Bruton must explain DEIS selection process – Byrne

Published on: 14 February 2017

Fianna Fáil Spokesperson on Education Thomas Byrne TD has said the expansion of the DEIS programme is a positive development but added that far greater transparency is required on the criteria for entry to the scheme.

Deputy Byrne said, “The expansion of the DEIS scheme is something which Fianna Fáil has long pushed for. The scheme was initially introduced under a Fianna Fáil Government and it has played an important role in tackling disadvantage and social exclusion.

“While we do accept that data held centrally by the Central Statistics Office and the Department of Education and Skills has been used to select schools, that process had been nonetheless shrouded in secrecy with little information given to schools or the general public.

“We know the criteria used to select schools for participation in the initial DEIS scheme, but it’s surprising that no details have been released regarding the criteria used for the new assessment scheme.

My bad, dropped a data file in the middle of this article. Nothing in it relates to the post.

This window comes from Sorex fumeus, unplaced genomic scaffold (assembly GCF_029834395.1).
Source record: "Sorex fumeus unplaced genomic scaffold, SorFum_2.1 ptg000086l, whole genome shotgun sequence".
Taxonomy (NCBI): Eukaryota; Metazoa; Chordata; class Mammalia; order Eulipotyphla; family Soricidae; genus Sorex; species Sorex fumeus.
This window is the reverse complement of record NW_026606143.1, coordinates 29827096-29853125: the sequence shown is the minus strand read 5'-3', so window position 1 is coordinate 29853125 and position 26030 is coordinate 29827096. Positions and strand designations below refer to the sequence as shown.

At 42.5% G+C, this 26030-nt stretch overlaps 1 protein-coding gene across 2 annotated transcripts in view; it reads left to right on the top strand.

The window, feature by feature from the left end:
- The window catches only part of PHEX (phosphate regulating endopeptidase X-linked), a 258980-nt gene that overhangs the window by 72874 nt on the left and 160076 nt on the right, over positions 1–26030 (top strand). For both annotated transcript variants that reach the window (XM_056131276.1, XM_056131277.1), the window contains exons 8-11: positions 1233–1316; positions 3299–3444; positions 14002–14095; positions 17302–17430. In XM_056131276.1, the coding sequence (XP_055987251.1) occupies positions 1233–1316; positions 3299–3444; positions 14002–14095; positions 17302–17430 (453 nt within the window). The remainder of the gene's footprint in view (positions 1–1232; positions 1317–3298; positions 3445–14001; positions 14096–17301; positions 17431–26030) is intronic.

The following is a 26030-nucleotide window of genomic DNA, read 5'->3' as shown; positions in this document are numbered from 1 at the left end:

“It is remarkable that the Governments own policy document on DEIS does not give any details on the methodology used or any explanation of the reasons for inclusion of some schools but not others.

“There also does not appear to be any process for schools to appeal a decision. Schools should have an opportunity to challenge the outcome on their designation and allowed to present supplementary evidence to support their case for DEIS status.

“Schools have access to additional local information on their student’s intake that the Department does not have easy access to. The absence of any insight from schools themselves into the designation process is, frankly, both arrogant and incomplete.

“Indeed even the Departments own DEIS Action Plan published yesterday acknowledges that the methodology needs to be refined and improved. However the Minister has failed to indicate how this was achieved in advance of yesterday’s announcement.

“This has all the hallmarks of an incomplete approach which could exclude many disadvantaged children from the benefit of this important education programme,” concluded Deputy Byrne.

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